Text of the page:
Twelve years after the first large order for margarine coloring, Frans van der Grinten joined his father Lodewijk in the pharmacy. It was 1889. Like his father, Frans had tremendous energy. The demand for colorants for margarine and butter was huge. To meet the huge demand for margarine and butter coloring, father and son introduced continuous production, initially in the pharmacy. Colorings for butter and margarine were produced with the general name boterkleur (“butter color”). Under Frans’ management, sales soared.
In 1901 he built a house, Villa Anna, in Wilhelmina park, an exclusive residential area in Venlo North on the site of the old Ginkel fort. In 1902 Frans built the first production hall behind Villa Anna for the industrial manufacture of butter coloring.
The company entered a new period of prosperity, lasting until the outbreak of the First World War in 1914. The Netherlands remained neutral, but many foreign customers were difficult to contact and raw materials for the butter coloring were extremely scarce.
When the First World War ended in 1918, the company went into the red. The loss was around 12,500 Dutch guilders. The year 1918 was to be the only year with a negative operating result in the company’s history. The poor result was due to one-off events, and was immediately followed by two excellent years. Nevertheless, the poor year confirmed for Frans the need for the policy he had already introduced. So he went in search of further growth activities.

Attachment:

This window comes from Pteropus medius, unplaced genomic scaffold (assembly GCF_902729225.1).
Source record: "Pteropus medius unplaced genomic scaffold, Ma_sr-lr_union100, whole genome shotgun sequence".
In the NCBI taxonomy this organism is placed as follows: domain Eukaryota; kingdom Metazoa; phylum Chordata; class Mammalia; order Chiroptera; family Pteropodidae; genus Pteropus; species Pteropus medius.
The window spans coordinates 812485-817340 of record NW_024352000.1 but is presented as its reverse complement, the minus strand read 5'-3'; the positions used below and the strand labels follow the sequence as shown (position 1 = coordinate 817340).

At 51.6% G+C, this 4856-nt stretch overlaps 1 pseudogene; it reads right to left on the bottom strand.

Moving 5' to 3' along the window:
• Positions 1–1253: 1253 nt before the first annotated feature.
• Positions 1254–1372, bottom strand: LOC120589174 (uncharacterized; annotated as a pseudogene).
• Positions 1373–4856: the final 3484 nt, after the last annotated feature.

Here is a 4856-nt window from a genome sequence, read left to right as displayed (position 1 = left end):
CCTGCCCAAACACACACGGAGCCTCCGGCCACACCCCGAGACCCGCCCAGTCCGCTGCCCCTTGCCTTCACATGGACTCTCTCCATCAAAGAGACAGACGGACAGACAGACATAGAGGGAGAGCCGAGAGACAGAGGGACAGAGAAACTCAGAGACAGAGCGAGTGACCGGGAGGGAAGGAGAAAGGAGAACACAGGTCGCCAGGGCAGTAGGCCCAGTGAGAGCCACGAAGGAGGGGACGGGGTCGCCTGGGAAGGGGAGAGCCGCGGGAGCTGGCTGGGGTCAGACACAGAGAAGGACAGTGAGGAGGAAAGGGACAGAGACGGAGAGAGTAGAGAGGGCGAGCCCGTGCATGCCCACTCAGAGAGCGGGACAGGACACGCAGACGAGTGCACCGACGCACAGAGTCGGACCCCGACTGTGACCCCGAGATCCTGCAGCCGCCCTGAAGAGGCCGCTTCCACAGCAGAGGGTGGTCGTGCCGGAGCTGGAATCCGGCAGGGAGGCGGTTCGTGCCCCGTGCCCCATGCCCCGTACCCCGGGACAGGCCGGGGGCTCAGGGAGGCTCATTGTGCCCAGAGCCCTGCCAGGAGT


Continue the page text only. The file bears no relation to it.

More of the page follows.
In 1917 he began with making dyes for curtains, but this was not a success.His safety caps were more successful. During the First World War butter coloring was made using synthetic raw materials, because natural raw materials were not available. People who worked with the synthetic dyes acquired a yellowish tint. In Venlo they were called “canaries”. Concerned for the health of his employees, Frans thought up various designs of safety hoods, which became an international success.
Later, during the Second World War, his son Karel was able to benefit from this invention. The Sicherheitsdienst arrested Karel for refusing to appoint employees for employment in Germany. He showed them a scientific article in German in which his father’s safety hoods were praised. He was then released. History does not recall whether this was thanks tot the safety hoods..
The approach adopted after 1918, the only year in the company history with a negative result, showed the strong corporate culture that still characterizes the Océ Corporation today: fundamental research based on the company’s own financial resources to develop technologically innovative products, to prepare them for production and to put them on the market. After 1918 other markets besides butter coloring were found. The man who put all his energy into this was Louis van der Grinten, the eldest son of Frans. The third generation Van der Grinten presented itself.